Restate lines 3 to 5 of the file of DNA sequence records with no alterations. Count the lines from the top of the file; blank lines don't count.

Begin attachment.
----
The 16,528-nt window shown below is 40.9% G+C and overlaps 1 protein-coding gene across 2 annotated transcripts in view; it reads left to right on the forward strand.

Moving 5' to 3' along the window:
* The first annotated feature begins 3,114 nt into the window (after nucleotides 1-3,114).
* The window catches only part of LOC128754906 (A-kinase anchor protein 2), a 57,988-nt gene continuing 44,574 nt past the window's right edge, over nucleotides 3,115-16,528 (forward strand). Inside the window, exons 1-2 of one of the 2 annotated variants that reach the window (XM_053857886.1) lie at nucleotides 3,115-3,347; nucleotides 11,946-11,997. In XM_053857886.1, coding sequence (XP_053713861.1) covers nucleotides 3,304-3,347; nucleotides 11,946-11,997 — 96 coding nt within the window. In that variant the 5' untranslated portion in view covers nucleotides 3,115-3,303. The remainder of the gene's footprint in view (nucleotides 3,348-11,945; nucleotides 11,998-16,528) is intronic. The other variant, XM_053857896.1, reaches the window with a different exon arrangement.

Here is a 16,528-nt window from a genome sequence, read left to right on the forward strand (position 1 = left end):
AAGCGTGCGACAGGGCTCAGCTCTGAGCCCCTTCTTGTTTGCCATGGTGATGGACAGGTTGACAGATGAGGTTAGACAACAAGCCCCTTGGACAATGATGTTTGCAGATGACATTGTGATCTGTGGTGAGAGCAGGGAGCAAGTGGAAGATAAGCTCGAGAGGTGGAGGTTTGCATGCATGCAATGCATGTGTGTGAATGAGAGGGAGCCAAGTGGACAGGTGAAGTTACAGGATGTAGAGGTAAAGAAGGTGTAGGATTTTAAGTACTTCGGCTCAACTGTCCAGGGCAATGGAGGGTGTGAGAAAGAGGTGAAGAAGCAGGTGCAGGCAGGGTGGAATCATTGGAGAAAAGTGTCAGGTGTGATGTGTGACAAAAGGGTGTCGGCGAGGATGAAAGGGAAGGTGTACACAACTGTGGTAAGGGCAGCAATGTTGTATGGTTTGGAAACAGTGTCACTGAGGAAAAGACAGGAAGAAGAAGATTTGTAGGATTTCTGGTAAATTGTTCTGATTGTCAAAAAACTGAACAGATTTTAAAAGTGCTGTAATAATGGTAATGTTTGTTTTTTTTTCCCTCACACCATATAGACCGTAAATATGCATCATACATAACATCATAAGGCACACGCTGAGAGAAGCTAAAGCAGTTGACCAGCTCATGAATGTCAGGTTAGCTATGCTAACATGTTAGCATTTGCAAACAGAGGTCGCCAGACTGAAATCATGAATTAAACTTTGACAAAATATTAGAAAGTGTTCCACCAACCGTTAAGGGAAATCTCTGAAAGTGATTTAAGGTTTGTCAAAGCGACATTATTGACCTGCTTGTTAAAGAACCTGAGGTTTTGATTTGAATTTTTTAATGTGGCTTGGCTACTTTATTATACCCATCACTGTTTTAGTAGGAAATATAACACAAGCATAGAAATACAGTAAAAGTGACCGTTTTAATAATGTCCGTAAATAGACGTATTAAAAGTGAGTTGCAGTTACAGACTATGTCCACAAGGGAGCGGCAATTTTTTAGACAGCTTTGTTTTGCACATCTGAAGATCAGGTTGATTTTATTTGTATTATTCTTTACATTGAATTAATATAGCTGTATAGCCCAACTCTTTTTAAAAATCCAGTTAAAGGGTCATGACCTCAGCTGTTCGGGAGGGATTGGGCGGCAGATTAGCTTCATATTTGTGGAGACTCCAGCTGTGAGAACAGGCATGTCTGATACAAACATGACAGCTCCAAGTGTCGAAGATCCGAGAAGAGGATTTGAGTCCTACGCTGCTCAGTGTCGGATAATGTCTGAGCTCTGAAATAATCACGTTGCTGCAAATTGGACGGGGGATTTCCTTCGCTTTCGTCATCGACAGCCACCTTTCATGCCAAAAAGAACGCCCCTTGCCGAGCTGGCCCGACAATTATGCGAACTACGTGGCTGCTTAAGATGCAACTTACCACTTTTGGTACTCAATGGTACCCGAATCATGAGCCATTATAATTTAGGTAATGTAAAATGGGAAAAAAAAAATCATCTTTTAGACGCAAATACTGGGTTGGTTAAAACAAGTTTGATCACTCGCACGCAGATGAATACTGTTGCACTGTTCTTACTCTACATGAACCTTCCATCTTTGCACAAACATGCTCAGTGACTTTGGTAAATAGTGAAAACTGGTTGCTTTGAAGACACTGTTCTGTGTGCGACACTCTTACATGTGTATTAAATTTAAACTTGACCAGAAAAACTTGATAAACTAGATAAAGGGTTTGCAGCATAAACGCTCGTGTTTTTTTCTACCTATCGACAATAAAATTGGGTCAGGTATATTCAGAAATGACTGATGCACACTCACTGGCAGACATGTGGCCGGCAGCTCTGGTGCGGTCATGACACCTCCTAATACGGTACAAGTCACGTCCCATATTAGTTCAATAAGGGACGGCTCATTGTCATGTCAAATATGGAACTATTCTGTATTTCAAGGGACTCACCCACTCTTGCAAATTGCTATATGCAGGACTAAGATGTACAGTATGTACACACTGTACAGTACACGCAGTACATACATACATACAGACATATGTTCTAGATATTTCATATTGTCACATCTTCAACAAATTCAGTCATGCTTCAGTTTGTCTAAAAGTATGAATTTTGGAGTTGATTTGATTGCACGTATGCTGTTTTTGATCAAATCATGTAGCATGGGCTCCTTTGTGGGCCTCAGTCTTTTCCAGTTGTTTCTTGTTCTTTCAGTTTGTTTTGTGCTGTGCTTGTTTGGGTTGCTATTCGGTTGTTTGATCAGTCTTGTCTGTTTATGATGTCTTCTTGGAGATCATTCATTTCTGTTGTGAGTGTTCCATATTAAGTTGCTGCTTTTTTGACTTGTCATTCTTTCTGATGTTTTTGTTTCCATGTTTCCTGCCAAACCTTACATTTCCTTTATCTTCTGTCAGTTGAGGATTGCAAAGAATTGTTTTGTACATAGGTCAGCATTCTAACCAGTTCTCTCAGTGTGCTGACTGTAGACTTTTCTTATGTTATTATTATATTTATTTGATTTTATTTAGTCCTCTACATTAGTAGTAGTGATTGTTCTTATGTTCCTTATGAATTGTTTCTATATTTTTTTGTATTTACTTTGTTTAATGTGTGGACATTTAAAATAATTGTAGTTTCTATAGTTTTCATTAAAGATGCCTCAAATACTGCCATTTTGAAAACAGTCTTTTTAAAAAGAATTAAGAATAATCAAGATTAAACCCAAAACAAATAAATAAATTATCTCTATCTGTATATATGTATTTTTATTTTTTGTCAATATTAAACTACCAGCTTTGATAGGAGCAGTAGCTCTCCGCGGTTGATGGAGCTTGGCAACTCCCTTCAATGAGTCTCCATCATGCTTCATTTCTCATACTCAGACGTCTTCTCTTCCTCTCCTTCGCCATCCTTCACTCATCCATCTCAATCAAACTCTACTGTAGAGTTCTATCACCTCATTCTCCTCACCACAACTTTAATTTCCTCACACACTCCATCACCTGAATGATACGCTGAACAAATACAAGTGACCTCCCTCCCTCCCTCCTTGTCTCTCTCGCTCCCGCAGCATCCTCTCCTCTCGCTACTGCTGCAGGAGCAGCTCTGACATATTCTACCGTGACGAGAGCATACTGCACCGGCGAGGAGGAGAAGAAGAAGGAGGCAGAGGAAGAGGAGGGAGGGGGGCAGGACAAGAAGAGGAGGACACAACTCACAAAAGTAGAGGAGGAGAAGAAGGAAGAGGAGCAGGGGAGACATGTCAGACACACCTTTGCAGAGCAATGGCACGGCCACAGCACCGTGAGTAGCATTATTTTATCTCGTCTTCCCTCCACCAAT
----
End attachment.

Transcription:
* The first annotated feature begins 3,114 nt into the window (after nucleotides 1-3,114).
* The window catches only part of LOC128754906 (A-kinase anchor protein 2), a 57,988-nt gene continuing 44,574 nt past the window's right edge, over nucleotides 3,115-16,528 (forward strand). Inside the window, exons 1-2 of one of the 2 annotated variants that reach the window (XM_053857886.1) lie at nucleotides 3,115-3,347; nucleotides 11,946-11,997. In XM_053857886.1, coding sequence (XP_053713861.1) covers nucleotides 3,304-3,347; nucleotides 11,946-11,997 — 96 coding nt within the window. In that variant the 5' untranslated portion in view covers nucleotides 3,115-3,303. The remainder of the gene's footprint in view (nucleotides 3,348-11,945; nucleotides 11,998-16,528) is intronic. The other variant, XM_053857896.1, reaches the window with a different exon arrangement.

Here is a 16,528-nt window from a genome sequence, read left to right on the forward strand (position 1 = left end):